I wrote this essay for my English 101 class that I’m taking this summer. I had to take the class because UW Tacoma doesn’t take AP credits lower than a 4 or 5. It had to be about some time when you experienced a hard-learned lesson.
I’m a dog groomer. I bathe dogs for a living at the Petco Grooming Salon. I have to smell like wet dogs all day in my very stylist waterproof Petco smock. Where in that job description does it say that I have to be a solicitor? That’s the thing—it doesn’t.
Petco hired me about two months ago right at the end of my freshman year in college, and I’ve enjoyed my job very much since I started working there. My co-workers are all really easy-going…well, with the exception of one person. The Man has a name, and her name is Mary.
Mary is my grooming manager, and she just got back from maternity leave in the middle of May. I worked at Petco for about a week before she came back to work, and I wish every day that she still was pregnant. Mary likes to take advantage of the bathers—those of us that don’t actually cut the dogs’ hair, and get paid $8.07 an hour with 40% commission—opposed to the pet stylists—those that don’t have to answer the phone so much, that get 60% commission with over ten dollars an hour. Numerous times Mary has made me clean at least one of her dogs before she actually cut their hair, and I’ve not argued with her because she’s my manager—I don’t want to get fired. But Lori and Glynda, two of my co-workers, have told me constantly that I don’t have to wash her dogs. I don’t get commission for them, so I’m not obligated to do her dogs for her.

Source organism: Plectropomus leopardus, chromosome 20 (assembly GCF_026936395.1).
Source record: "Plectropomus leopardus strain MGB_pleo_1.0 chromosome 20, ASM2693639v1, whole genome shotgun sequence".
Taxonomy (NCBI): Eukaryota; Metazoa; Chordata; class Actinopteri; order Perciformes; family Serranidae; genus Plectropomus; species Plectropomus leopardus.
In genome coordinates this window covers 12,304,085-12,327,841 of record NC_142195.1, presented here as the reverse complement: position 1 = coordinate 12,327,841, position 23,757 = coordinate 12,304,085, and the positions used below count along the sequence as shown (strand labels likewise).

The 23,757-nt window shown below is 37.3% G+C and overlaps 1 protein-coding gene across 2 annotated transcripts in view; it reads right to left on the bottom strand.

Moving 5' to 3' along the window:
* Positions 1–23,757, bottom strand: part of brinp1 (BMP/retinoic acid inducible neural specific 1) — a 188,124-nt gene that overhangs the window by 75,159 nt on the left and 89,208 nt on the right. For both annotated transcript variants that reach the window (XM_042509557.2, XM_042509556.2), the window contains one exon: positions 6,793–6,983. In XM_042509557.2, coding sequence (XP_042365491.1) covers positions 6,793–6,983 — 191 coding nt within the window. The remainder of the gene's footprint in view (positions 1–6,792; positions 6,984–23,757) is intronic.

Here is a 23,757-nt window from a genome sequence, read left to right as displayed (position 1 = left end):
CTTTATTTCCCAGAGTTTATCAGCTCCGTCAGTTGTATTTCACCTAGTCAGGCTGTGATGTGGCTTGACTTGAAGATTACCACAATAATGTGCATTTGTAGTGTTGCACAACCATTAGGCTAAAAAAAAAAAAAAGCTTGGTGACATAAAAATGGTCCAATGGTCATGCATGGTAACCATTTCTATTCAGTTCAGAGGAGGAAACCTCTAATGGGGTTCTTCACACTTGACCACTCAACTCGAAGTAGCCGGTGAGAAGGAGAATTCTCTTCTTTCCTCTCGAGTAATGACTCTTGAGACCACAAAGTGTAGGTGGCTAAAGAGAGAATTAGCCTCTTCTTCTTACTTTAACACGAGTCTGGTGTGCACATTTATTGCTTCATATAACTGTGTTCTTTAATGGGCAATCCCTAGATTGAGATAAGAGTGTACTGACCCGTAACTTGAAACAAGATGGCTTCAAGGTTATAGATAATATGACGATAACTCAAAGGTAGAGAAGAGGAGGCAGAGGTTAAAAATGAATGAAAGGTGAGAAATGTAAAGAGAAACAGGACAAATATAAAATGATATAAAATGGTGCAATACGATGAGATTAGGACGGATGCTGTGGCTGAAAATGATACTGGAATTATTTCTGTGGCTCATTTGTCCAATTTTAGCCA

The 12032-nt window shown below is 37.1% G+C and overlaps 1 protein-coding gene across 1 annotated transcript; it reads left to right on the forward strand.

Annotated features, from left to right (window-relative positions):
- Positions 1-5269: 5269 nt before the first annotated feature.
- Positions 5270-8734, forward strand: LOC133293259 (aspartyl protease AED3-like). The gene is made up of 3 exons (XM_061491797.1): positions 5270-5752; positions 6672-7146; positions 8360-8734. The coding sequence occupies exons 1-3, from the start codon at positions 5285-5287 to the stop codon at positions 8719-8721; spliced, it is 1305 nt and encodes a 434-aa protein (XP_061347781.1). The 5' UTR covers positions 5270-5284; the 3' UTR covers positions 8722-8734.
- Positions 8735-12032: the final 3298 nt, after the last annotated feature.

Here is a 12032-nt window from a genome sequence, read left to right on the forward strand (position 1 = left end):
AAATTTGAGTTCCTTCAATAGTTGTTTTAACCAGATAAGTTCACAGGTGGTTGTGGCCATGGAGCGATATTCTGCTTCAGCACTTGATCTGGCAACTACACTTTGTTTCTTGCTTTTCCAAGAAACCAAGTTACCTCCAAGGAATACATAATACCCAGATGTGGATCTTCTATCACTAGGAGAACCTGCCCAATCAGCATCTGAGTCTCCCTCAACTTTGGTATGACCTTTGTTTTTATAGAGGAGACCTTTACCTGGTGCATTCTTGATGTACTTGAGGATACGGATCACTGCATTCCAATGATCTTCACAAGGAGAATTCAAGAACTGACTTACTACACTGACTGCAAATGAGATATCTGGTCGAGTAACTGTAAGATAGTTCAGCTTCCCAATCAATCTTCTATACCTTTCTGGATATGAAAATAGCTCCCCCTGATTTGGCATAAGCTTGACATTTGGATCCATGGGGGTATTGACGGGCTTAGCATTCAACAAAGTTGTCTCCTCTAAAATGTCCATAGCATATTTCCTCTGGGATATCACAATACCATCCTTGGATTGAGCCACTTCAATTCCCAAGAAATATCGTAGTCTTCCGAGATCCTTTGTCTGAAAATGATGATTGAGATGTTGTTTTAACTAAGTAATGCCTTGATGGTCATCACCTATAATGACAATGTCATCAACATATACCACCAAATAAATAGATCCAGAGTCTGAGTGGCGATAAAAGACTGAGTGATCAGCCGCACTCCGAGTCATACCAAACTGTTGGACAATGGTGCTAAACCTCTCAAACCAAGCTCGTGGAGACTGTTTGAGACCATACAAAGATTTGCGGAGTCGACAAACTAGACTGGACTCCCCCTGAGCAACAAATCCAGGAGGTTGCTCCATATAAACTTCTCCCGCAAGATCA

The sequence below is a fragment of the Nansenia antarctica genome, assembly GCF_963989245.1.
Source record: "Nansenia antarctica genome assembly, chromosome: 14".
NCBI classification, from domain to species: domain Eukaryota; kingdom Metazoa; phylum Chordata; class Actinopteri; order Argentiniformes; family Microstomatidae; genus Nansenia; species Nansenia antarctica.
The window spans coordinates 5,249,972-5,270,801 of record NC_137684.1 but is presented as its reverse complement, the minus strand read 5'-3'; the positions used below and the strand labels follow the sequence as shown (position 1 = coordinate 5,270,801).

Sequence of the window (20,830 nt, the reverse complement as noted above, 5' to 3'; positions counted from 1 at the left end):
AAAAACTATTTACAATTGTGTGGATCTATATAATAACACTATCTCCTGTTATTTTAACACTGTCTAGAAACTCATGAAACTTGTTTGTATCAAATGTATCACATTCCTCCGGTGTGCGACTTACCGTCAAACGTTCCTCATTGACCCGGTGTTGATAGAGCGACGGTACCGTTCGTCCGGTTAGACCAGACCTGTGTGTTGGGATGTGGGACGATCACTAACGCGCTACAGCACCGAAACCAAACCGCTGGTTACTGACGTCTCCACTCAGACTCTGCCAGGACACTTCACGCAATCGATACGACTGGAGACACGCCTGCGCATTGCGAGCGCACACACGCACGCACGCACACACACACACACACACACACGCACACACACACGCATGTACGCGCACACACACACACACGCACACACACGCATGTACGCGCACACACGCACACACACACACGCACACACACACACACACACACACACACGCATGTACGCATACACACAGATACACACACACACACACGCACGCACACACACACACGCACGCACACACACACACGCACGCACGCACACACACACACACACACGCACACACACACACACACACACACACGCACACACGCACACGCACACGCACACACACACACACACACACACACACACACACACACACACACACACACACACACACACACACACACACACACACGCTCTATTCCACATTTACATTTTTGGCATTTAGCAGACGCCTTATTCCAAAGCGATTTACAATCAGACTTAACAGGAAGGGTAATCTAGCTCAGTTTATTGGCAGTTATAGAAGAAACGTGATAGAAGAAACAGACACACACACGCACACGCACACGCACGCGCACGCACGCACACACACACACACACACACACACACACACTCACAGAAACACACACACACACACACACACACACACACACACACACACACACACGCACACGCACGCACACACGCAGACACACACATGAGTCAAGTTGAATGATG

However, probably the worst part about Mary is that she strongly enforces the Book-A-Bath rule. Book-A-Bath is a new policy that Petco has come up with for the grooming salon to make phone calls to people who haven’t brought their dogs in for a groom in over 8 weeks and we give them a discount for it. As soon as I heard about this new practice, I thought, “this sounds an awful lot like soliciting.” Exactly, it is soliciting. It is soliciting dog grooms to loyal customers. I hang up on those kinds of phone calls, and I didn’t want to be someone who gets hung up on. I wasn’t the only one with that logic.
Kelly, another of my co-bathers, started working at the salon about a month before I did, and she was my favorite person to work with because she was so relaxed about everything. And I think everyone should be kind of relaxed at my work because we work with dogs all day—how uptight can you be with a dog? Even though Mary made all us bathers do Book-A-Bath calls daily, Kelly rebelled. She found something else to do every day other than making those phone calls. After a couple of weeks of dodging Mary’s rules, she got fed up with Mary telling her what to do. Now, that may not be the best way to keep your job, but Kelly was ahead of Mary with that. She just quit. She quit on the principle of ethics. Solicitation is not what we were hired to do, and Kelly realized that early on. We were hired to wash dogs.
Book-A-Bath has also been a way for Annette, another of my co-workers, to keep her job. Mary’s used it as a tool of manipulation. Annette is Vietnamese, and has a hard time with English, and I’ve come to recognize that. I’ve been around enough non-English-speaking people to know that English is a hard language. Mary doesn’t seem to realize this, and she doesn’t help Annette, who does a very good job at bathing her dogs, but she takes three times as long as the rest of us bathers. She just lets Annette go on doing what she’s doing, and now she’s gone as far as telling Annette that she would be fired if she didn’t make 100 Book-A-Bath calls this week. Making those phone calls rarely result in an appointment, maybe 10% of the time. It’s not worth it, and the worst part about those calls is the risk of calling someone whose dog has died. I’ve made one of those calls, and Annette did as well. But when she called the person with the deceased dog, that person burst into tears and became hysterical. No one wants to do Book-A-Baths, and Mary has forced Annette to make 100 of those calls to keep her job. It just doesn’t seem right to me, but I don’t want Annette to get fired.
Even though I completely disagree with the principle behind the Book-A-Bath phone calls, I have to do it. I don’t want to get fired, because I need the money. And if that means obeying Mary’s every rule, then so be it. I’d like to stick it to The Man, but The Man is controlling my paycheck.